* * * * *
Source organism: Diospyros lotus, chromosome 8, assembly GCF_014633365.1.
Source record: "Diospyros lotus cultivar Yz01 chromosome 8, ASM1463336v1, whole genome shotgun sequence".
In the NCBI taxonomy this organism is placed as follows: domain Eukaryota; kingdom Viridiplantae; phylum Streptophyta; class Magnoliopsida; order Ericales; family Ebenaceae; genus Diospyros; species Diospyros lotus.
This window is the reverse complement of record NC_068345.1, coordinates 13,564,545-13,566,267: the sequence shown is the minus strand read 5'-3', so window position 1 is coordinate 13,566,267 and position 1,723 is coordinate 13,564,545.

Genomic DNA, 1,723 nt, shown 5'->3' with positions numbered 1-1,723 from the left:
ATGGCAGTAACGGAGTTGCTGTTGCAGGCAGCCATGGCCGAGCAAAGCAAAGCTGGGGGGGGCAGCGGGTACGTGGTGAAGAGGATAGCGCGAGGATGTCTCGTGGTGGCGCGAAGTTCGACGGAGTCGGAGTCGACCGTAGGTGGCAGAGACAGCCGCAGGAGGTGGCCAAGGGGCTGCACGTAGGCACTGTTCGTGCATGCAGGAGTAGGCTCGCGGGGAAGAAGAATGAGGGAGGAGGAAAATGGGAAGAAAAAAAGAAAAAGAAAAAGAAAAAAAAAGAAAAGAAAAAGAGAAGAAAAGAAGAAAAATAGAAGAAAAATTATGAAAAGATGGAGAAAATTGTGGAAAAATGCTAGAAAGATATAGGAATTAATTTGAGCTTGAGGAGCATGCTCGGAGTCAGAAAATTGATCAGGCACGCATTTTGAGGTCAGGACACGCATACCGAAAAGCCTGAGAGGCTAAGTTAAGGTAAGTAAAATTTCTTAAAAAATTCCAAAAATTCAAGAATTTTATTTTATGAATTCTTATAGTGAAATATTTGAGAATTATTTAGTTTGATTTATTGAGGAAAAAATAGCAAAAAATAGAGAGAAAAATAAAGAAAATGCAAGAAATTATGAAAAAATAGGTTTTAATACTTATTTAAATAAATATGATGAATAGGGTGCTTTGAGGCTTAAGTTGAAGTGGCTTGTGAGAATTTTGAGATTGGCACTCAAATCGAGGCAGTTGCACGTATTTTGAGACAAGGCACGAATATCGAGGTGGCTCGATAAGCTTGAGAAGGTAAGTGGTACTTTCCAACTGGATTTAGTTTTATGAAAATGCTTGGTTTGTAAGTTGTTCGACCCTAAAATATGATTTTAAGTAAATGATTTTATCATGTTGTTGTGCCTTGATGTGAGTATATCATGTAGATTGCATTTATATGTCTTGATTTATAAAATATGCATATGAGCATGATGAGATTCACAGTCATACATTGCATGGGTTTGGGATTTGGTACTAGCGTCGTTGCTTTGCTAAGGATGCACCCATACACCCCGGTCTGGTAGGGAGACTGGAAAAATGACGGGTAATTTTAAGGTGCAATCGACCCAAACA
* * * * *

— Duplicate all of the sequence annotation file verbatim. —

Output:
Source organism: Diospyros lotus, chromosome 8, assembly GCF_014633365.1.
Source record: "Diospyros lotus cultivar Yz01 chromosome 8, ASM1463336v1, whole genome shotgun sequence".
In the NCBI taxonomy this organism is placed as follows: domain Eukaryota; kingdom Viridiplantae; phylum Streptophyta; class Magnoliopsida; order Ericales; family Ebenaceae; genus Diospyros; species Diospyros lotus.
This window is the reverse complement of record NC_068345.1, coordinates 13,564,545-13,566,267: the sequence shown is the minus strand read 5'-3', so window position 1 is coordinate 13,566,267 and position 1,723 is coordinate 13,564,545.

Genomic DNA, 1,723 nt, shown 5'->3' with positions numbered 1-1,723 from the left:
ATGGCAGTAACGGAGTTGCTGTTGCAGGCAGCCATGGCCGAGCAAAGCAAAGCTGGGGGGGGCAGCGGGTACGTGGTGAAGAGGATAGCGCGAGGATGTCTCGTGGTGGCGCGAAGTTCGACGGAGTCGGAGTCGACCGTAGGTGGCAGAGACAGCCGCAGGAGGTGGCCAAGGGGCTGCACGTAGGCACTGTTCGTGCATGCAGGAGTAGGCTCGCGGGGAAGAAGAATGAGGGAGGAGGAAAATGGGAAGAAAAAAAGAAAAAGAAAAAGAAAAAAAAAGAAAAGAAAAAGAGAAGAAAAGAAGAAAAATAGAAGAAAAATTATGAAAAGATGGAGAAAATTGTGGAAAAATGCTAGAAAGATATAGGAATTAATTTGAGCTTGAGGAGCATGCTCGGAGTCAGAAAATTGATCAGGCACGCATTTTGAGGTCAGGACACGCATACCGAAAAGCCTGAGAGGCTAAGTTAAGGTAAGTAAAATTTCTTAAAAAATTCCAAAAATTCAAGAATTTTATTTTATGAATTCTTATAGTGAAATATTTGAGAATTATTTAGTTTGATTTATTGAGGAAAAAATAGCAAAAAATAGAGAGAAAAATAAAGAAAATGCAAGAAATTATGAAAAAATAGGTTTTAATACTTATTTAAATAAATATGATGAATAGGGTGCTTTGAGGCTTAAGTTGAAGTGGCTTGTGAGAATTTTGAGATTGGCACTCAAATCGAGGCAGTTGCACGTATTTTGAGACAAGGCACGAATATCGAGGTGGCTCGATAAGCTTGAGAAGGTAAGTGGTACTTTCCAACTGGATTTAGTTTTATGAAAATGCTTGGTTTGTAAGTTGTTCGACCCTAAAATATGATTTTAAGTAAATGATTTTATCATGTTGTTGTGCCTTGATGTGAGTATATCATGTAGATTGCATTTATATGTCTTGATTTATAAAATATGCATATGAGCATGATGAGATTCACAGTCATACATTGCATGGGTTTGGGATTTGGTACTAGCGTCGTTGCTTTGCTAAGGATGCACCCATACACCCCGGTCTGGTAGGGAGACTGGAAAAATGACGGGTAATTTTAAGGTGCAATCGACCCAAACA